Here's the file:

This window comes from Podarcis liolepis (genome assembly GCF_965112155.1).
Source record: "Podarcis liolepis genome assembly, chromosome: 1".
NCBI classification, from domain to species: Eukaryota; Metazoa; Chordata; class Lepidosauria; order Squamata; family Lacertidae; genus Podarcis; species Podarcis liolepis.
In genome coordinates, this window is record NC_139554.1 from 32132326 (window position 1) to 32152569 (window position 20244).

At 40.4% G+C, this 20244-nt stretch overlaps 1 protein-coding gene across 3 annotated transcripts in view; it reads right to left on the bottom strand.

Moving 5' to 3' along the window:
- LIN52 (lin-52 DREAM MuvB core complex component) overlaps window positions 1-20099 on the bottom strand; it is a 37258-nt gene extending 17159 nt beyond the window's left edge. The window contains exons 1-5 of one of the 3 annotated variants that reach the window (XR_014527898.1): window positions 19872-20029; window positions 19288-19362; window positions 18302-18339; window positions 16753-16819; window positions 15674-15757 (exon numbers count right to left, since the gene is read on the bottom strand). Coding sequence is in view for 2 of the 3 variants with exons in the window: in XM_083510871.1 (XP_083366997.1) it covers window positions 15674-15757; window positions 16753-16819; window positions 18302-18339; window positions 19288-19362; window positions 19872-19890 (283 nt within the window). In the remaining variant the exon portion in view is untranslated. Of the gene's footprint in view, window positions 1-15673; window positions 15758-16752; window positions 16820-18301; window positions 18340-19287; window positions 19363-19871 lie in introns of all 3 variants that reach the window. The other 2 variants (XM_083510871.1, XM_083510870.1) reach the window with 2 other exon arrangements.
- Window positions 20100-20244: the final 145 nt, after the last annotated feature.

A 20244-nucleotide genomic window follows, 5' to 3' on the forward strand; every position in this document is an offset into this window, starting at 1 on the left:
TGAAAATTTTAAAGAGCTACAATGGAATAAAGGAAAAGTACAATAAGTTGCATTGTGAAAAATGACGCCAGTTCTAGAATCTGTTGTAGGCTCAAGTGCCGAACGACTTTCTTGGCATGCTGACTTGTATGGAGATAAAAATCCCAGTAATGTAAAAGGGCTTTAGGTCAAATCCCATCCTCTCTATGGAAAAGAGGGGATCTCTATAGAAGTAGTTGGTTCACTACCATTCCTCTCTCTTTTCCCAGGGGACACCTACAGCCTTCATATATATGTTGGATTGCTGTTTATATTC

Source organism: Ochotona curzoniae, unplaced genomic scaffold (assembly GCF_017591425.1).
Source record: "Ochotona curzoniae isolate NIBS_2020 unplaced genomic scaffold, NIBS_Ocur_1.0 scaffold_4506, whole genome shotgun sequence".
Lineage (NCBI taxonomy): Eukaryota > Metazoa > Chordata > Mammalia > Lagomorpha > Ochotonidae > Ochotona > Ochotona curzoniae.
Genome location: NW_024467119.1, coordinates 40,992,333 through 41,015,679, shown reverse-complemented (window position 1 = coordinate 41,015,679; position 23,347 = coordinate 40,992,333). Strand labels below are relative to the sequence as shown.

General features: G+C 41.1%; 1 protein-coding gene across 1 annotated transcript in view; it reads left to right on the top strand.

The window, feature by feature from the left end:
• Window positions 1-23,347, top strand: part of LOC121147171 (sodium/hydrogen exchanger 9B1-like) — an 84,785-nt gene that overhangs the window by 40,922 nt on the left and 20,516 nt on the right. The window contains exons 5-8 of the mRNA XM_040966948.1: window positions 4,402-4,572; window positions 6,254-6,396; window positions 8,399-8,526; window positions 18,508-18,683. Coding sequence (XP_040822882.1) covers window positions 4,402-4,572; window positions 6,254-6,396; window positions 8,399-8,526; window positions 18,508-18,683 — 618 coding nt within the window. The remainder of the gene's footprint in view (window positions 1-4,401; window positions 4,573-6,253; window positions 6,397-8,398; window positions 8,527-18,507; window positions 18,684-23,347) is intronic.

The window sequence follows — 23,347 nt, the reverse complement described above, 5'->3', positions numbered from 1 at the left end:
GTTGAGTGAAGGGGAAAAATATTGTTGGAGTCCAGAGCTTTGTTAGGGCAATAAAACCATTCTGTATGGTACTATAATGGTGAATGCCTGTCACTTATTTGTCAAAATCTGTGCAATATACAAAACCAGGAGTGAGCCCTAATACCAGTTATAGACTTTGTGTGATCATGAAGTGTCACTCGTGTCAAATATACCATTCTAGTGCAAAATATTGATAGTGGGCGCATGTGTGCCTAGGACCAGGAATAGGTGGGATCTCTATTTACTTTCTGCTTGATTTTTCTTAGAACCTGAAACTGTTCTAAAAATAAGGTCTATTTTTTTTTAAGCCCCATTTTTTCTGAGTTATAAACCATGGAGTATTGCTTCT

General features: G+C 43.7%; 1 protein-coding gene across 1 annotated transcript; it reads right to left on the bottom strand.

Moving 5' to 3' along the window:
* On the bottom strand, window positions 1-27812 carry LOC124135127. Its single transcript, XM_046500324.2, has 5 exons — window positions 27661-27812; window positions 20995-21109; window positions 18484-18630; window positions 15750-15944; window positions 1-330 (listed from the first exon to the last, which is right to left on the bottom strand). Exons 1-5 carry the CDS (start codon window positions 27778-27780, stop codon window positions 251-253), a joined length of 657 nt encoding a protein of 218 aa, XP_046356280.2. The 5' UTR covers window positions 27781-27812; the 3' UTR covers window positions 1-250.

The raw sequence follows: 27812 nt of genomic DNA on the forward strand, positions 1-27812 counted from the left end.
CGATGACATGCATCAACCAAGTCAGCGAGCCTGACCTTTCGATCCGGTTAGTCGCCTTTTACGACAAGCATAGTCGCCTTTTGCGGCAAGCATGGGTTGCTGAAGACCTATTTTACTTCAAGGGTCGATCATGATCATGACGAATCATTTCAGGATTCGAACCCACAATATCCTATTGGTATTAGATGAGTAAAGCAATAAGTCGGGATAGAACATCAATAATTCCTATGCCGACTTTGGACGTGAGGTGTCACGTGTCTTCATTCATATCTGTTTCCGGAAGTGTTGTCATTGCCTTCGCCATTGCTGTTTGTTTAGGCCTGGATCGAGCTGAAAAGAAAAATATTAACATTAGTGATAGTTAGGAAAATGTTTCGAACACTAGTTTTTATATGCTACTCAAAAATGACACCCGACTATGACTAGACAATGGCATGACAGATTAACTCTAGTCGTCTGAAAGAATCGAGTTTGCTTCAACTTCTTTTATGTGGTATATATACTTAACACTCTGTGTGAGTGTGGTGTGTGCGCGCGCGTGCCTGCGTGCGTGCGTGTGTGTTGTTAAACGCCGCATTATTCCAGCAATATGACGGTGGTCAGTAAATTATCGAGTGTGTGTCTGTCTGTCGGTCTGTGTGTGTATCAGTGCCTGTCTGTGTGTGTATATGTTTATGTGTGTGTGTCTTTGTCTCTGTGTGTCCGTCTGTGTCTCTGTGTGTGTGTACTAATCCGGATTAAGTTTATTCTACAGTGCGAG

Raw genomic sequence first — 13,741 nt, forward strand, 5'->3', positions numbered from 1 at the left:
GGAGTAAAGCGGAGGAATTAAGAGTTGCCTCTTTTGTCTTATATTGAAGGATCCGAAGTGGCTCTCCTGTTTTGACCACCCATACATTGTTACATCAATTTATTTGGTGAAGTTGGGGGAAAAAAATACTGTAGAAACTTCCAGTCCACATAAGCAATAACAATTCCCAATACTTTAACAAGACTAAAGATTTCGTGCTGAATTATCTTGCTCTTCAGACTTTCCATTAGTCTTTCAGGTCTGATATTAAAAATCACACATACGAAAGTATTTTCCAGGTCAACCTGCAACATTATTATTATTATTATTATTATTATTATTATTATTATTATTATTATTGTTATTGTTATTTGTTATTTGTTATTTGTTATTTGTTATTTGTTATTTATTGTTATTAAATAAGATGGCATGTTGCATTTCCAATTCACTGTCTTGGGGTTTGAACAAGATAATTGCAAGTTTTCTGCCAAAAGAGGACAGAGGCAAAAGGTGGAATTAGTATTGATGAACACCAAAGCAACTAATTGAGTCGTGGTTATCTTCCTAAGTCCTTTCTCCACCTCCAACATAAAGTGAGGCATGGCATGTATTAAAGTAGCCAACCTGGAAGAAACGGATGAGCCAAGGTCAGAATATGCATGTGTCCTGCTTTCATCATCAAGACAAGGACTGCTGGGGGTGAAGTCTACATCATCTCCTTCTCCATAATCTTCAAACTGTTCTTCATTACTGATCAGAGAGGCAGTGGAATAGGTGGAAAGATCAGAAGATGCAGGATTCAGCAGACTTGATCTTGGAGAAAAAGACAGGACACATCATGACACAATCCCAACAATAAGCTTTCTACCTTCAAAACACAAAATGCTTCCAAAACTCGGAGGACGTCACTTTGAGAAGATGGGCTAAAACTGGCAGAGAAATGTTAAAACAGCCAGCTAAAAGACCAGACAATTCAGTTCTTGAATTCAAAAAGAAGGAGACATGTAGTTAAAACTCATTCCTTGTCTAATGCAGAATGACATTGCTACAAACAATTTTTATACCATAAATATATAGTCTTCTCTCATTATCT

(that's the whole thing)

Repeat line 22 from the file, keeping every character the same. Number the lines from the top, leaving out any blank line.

* On the bottom strand, window positions 1-27812 carry LOC124135127. Its single transcript, XM_046500324.2, has 5 exons — window positions 27661-27812; window positions 20995-21109; window positions 18484-18630; window positions 15750-15944; window positions 1-330 (listed from the first exon to the last, which is right to left on the bottom strand). Exons 1-5 carry the CDS (start codon window positions 27778-27780, stop codon window positions 251-253), a joined length of 657 nt encoding a protein of 218 aa, XP_046356280.2. The 5' UTR covers window positions 27781-27812; the 3' UTR covers window positions 1-250.